June 20, 2010
June 20, 2010
June 23, 2010
15.765.1 - 15.765.13
Integrating Hands-On Design Experiences into the Curriculum Abstract
In many Biomedical Engineering (BME) programs, design is a key component throughout the curriculum. This may involve a combination of design problems on paper, a reverse engineering project, education in design methods, and hands-on fabrication experiences. In the BME program at the University of North Carolina at Chapel Hill, our goal is to also provide more hands-on design opportunities in the laboratory and machine shop. We accomplished this by creating new courses for a “design sequence” and by collaborating with an existing, required course.
The design sequence consists of four courses that span the final three years of the curriculum. In the first two classes, typically taken in the second and third years, the goals are to learn the basic design tools and manufacturing techniques for building biomedical devices, such as a rotating cell culture bioreactor. In the process, students learn how to use a variety of tools and equipment in the student machine shop, including computer aided design software, a 3-D fusion deposition modeler, laser cutter, mill, lathe, and a variety of hand and power tools.
The third design course is taken in the fall of senior year, and it is taught in conjunction with a required class in control systems. This gives students a chance to apply the theoretical material that they are simultaneously learning in control systems. For example, this year each student group developed a robot arm system controlled by a biopotential signal, such as an EMG or EOG, that they acquire from their own body and process. For the fourth design course, each group works on a different project, chosen from a wide variety of project ideas that change from year to year.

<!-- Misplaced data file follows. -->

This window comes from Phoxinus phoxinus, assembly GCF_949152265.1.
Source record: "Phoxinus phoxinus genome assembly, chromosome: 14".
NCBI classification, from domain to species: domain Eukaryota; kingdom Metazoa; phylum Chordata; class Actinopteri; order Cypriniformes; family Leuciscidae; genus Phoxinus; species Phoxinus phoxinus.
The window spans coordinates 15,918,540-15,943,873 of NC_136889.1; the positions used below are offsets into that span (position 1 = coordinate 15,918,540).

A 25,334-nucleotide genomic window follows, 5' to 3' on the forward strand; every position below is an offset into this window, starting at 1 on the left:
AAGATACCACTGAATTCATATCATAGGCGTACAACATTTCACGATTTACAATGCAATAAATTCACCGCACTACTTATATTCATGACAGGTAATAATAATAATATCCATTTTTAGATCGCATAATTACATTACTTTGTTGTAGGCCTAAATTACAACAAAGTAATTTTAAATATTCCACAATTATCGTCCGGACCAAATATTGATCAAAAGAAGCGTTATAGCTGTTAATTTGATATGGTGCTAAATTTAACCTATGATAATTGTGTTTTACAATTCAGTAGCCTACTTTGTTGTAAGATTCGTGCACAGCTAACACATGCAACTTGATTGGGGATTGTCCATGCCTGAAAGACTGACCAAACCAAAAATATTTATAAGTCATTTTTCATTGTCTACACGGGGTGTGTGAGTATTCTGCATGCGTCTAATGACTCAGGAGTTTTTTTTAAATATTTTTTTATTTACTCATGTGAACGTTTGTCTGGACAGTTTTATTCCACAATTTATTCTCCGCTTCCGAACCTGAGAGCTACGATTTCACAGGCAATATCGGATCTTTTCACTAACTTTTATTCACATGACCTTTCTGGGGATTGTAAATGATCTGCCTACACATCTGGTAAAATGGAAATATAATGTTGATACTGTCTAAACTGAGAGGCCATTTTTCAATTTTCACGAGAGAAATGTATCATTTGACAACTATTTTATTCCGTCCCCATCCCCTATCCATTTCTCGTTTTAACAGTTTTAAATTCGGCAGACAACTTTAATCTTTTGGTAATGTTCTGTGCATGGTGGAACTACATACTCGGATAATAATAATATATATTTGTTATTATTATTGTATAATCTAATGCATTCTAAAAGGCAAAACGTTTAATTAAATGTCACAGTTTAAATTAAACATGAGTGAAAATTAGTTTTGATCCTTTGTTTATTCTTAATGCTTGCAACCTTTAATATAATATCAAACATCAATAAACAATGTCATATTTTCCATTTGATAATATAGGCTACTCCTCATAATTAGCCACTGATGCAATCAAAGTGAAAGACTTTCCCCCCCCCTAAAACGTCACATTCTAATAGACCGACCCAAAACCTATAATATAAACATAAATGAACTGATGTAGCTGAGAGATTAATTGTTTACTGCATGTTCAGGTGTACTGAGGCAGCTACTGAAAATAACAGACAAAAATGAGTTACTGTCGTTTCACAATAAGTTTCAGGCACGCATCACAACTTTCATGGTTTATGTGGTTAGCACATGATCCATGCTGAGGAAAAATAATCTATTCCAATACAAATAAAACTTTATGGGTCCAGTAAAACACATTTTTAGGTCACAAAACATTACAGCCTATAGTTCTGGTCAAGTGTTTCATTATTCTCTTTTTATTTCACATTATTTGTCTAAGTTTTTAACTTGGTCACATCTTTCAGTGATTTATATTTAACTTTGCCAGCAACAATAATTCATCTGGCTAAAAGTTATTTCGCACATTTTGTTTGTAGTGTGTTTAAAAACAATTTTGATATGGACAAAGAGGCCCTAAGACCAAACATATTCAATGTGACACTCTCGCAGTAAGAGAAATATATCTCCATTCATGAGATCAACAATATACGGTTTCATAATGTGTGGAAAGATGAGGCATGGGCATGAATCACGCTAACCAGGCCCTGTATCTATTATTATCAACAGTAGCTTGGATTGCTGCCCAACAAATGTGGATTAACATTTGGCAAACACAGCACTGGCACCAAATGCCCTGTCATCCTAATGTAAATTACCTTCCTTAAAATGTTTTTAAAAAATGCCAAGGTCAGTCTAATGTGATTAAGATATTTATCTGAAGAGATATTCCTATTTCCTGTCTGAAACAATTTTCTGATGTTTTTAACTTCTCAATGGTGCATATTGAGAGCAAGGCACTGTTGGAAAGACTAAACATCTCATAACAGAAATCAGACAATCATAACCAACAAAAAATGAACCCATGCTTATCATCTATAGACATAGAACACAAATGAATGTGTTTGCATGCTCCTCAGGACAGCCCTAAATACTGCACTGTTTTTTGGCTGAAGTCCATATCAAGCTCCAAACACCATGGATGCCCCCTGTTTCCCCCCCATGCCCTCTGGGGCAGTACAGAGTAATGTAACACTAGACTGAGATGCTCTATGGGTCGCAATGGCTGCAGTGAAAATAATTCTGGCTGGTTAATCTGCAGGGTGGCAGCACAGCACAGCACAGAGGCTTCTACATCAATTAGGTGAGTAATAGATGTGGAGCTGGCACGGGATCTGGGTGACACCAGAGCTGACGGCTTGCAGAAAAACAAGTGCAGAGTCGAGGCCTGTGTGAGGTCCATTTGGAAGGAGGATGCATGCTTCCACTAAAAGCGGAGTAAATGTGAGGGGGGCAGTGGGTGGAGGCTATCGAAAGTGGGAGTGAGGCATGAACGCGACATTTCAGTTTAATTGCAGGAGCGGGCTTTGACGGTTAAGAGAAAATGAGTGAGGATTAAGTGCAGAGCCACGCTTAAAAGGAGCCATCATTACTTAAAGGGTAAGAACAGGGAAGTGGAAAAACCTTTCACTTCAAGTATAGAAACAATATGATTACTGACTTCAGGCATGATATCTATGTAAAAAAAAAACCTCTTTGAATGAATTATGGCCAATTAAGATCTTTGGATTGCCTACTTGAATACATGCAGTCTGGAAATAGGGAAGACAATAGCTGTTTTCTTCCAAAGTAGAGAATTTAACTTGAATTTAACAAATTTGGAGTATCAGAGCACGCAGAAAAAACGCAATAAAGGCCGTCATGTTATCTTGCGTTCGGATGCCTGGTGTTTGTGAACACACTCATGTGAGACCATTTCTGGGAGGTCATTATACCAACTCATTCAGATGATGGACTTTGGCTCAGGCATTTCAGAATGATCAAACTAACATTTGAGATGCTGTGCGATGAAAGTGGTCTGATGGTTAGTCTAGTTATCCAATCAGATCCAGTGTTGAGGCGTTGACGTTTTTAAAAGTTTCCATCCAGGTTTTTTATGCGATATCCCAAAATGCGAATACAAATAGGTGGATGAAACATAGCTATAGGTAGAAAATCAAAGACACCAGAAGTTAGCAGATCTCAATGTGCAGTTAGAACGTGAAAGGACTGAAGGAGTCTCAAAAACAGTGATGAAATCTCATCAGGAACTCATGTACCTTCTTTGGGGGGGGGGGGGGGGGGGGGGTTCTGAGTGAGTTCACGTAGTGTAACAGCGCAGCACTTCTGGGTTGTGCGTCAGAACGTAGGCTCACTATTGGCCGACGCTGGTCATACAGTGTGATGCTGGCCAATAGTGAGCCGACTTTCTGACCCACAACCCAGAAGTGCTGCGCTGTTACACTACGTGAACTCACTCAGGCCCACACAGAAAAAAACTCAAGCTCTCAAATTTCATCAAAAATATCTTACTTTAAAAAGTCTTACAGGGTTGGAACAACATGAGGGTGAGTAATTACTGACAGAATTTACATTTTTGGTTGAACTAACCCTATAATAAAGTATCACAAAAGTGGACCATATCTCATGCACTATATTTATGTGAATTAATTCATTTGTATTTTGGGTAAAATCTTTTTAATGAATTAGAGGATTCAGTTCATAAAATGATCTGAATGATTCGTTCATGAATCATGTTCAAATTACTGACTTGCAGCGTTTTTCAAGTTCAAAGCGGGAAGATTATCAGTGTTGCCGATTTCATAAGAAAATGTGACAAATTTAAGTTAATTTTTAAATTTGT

This design program has many benefits. By the time students start their final design project in the spring of senior year, they already have a number of hands-on experiences in design. This elevates the level of what they can accomplish for this project. In addition, since our students start getting experience with equipment in the machine shop in their sophomore year, they are an attractive asset for many research laboratories. Feedback from students indicates that these hands-on experiences were fun and beneficial for them.
In engineering design courses, students have an opportunity to consider an open-ended problem and develop an original design to address the need. In fact, design and development “is what most distinguishes engineering from science, which concerns itself principally with understanding the world as it is”. 1 As a result, many programs have emphasized design in a number of ways, for example by incorporating design courses for first year students and throughout their curriculum.2-3 In recent years, many papers at the ASEE conference have been devoted to presentations on this topic, including an entire session in 2009.4-9
At the University of North Carolina at Chapel Hill, we have a small but growing program in Biomedical Engineering (graduating 32 students in May 2010). When the faculty first developed
Goldberg, R., & Dennis, R., & Finley, C. (2010, June), Integrating Hands On Design Experiences Into The Curriculum Paper presented at 2010 Annual Conference & Exposition, Louisville, Kentucky. 10.18260/1-2--16220
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